By Amy Shipley
Washington Post Staff Writer
Saturday, April 26, 2008
Track coach Trevor Graham said yesterday he expects his federal trial on charges of lying to federal investigators to expose the performance-enhancing drug use of retired track and field stars from around the world, but Graham said he is not even considering taking a plea deal in the case.
Graham -- the former coach of jailed sprinter Marion Jones who called himself the victim of a "witch hunt" -- said in a telephone interview that he has rejected a number of offers to discuss plea bargains with prosecutors.
He claimed that athletes likely to face exposure during his May 19 trial in federal court in San Francisco have connections to admitted performance-enhancing drug dealer Angel "Memo" Heredia, the government's lead witness.
Graham was indicted 18 months ago on three counts of making false statements to federal investigators about his relationship with Heredia. He faces up to 15 years in prison and $750,000 in fines if convicted.
Graham said Heredia's client list extended from the Caribbean to the United States to Europe, according to documents obtained in discovery.
"The problem with my trial now, you've got the Olympic Games coming up," Graham said, referring to the Aug. 8-25 Games in Beijing. "There's going to be a lot of publicity on a lot of people's parts who did a lot of things behind closed doors. . . . Now it's all going to be dragged out in front of the whole world. It's going to embarrass the United States and it's going to embarrass these athletes. These athletes are retired. They've moved on."
Reached by cellphone, Heredia said the trial would be "explosive." Added Heredia, "I got my list, and Trevor has his list."
Former 400-meter runners Michelle Collins and Calvin Harrison are expected to be among the witnesses, according to documents filed yesterday in U.S. District Court in the Northern District of California. Collins and Harrison received performance-enhancing drug bans for their connection to the Bay Area Laboratory Co-Operative (Balco), a nutrition company that distributed steroids to track athletes and baseball and football players before its exposure in 2003.
Graham was indicted after being interviewed in connection with that case. He had secretly turned in the syringe full of steroids to anti-doping investigators that helped kick off the investigation of Balco. He contends that athletes, agents and coaches affected by the Balco scandal have conspired to ruin him.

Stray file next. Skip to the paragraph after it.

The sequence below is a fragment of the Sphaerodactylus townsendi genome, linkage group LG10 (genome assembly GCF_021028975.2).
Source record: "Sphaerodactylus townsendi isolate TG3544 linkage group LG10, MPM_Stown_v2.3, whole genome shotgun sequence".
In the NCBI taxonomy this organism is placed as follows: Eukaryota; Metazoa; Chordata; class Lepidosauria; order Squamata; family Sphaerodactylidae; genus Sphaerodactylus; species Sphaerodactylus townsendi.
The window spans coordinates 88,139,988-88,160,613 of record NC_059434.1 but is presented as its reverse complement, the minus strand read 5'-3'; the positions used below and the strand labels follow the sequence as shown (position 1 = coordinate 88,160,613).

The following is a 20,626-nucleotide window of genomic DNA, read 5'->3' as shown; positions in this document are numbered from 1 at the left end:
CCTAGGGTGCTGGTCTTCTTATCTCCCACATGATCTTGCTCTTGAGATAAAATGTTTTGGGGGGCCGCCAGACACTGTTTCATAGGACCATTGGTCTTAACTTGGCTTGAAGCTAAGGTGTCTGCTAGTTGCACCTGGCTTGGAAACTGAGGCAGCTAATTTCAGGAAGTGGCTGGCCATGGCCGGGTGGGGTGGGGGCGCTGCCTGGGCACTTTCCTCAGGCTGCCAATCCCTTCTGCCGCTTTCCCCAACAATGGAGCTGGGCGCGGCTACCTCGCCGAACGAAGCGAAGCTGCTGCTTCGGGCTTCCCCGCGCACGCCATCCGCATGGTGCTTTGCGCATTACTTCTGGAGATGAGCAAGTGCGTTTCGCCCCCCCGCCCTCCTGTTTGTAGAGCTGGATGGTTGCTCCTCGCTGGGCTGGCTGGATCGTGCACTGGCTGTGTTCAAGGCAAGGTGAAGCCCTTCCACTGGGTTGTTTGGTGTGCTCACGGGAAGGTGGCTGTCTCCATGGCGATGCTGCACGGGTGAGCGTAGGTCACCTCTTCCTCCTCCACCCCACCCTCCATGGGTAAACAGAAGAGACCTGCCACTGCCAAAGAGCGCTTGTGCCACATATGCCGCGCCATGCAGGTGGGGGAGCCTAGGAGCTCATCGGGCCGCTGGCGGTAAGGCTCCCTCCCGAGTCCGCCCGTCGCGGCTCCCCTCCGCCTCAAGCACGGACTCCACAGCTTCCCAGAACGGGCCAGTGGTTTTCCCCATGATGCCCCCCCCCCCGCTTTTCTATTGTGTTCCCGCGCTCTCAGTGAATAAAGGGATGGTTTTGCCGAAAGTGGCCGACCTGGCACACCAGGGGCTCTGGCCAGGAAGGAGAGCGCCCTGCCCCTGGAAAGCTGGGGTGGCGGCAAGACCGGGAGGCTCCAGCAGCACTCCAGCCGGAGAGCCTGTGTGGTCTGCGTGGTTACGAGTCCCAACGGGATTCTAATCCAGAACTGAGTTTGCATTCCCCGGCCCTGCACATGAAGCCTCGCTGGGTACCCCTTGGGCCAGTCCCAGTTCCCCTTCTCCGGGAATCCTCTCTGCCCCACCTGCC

"I shouldn't even be charged in the first place," Graham said. "You have to be charged with something material to some kind of investigation. . . . It's all payback right now. That's what got me in the situation I'm in right now."
Said Heredia, Graham "is the biggest liar there is in track and field, and the biggest hypocrite."
Assistant U.S. Attorney Matt Parrella, one of the attorneys on the case, could not immediately be reached for comment.
Heredia told federal investigators in a December 2006 interview that he supplied a variety of drugs to many prominent athletes, coaches and agents. The Post obtained a copy of the interview from a person not authorized to release it. Heredia, however, has not been charged with any crime.
Graham's attorneys argued in court yesterday that the U.S. Anti-Doping Agency should be required to produce notes documenting interviews between USADA attorneys and a number of former athletes with connections to Graham: Harrison, Collins, sprinters Garfield Ellenswood, Duane Ross and Tod Long, and shot putter C.J. Hunter, according to Graham and court documents.
USADA attorneys argued that the agency was legally protected from having to produce the requested documents, but U.S. District Judge Susan Illston sided with the defense and granted the motion.
Hunter was once married to Jones. She is serving a six-month jail sentence after pleading guilty to lying to federal investigators about her steroid use. She alleged in her plea agreement last November that Graham gave her steroids.